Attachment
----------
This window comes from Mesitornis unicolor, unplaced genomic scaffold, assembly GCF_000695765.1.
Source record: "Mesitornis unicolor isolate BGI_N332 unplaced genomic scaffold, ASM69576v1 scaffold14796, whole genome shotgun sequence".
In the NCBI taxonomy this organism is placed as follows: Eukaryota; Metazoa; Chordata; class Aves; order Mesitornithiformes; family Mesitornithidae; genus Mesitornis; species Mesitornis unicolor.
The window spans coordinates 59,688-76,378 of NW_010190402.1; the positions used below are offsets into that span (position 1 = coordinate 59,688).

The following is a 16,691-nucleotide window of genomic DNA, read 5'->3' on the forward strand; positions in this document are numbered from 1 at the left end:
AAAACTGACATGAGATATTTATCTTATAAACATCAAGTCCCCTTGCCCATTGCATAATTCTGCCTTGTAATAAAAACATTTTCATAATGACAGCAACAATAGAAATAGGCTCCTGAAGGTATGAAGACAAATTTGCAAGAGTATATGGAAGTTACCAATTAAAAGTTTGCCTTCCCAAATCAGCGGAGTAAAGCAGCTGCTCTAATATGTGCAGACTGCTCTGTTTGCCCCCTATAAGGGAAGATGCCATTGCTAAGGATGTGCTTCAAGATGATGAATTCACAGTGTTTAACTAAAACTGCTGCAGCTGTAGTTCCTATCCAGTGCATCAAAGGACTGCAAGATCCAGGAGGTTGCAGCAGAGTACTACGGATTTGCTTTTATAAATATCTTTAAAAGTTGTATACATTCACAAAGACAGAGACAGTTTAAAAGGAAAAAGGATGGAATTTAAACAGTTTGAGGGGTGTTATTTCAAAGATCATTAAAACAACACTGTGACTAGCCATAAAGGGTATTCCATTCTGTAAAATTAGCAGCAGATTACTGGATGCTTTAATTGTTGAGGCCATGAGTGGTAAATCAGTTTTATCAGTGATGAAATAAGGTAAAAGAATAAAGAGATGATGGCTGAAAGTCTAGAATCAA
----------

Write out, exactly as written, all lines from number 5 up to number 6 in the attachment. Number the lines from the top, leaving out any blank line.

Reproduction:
The following is a 16,691-nucleotide window of genomic DNA, read 5'->3' on the forward strand; positions in this document are numbered from 1 at the left end:
AAAACTGACATGAGATATTTATCTTATAAACATCAAGTCCCCTTGCCCATTGCATAATTCTGCCTTGTAATAAAAACATTTTCATAATGACAGCAACAATAGAAATAGGCTCCTGAAGGTATGAAGACAAATTTGCAAGAGTATATGGAAGTTACCAATTAAAAGTTTGCCTTCCCAAATCAGCGGAGTAAAGCAGCTGCTCTAATATGTGCAGACTGCTCTGTTTGCCCCCTATAAGGGAAGATGCCATTGCTAAGGATGTGCTTCAAGATGATGAATTCACAGTGTTTAACTAAAACTGCTGCAGCTGTAGTTCCTATCCAGTGCATCAAAGGACTGCAAGATCCAGGAGGTTGCAGCAGAGTACTACGGATTTGCTTTTATAAATATCTTTAAAAGTTGTATACATTCACAAAGACAGAGACAGTTTAAAAGGAAAAAGGATGGAATTTAAACAGTTTGAGGGGTGTTATTTCAAAGATCATTAAAACAACACTGTGACTAGCCATAAAGGGTATTCCATTCTGTAAAATTAGCAGCAGATTACTGGATGCTTTAATTGTTGAGGCCATGAGTGGTAAATCAGTTTTATCAGTGATGAAATAAGGTAAAAGAATAAAGAGATGATGGCTGAAAGTCTAGAATCAA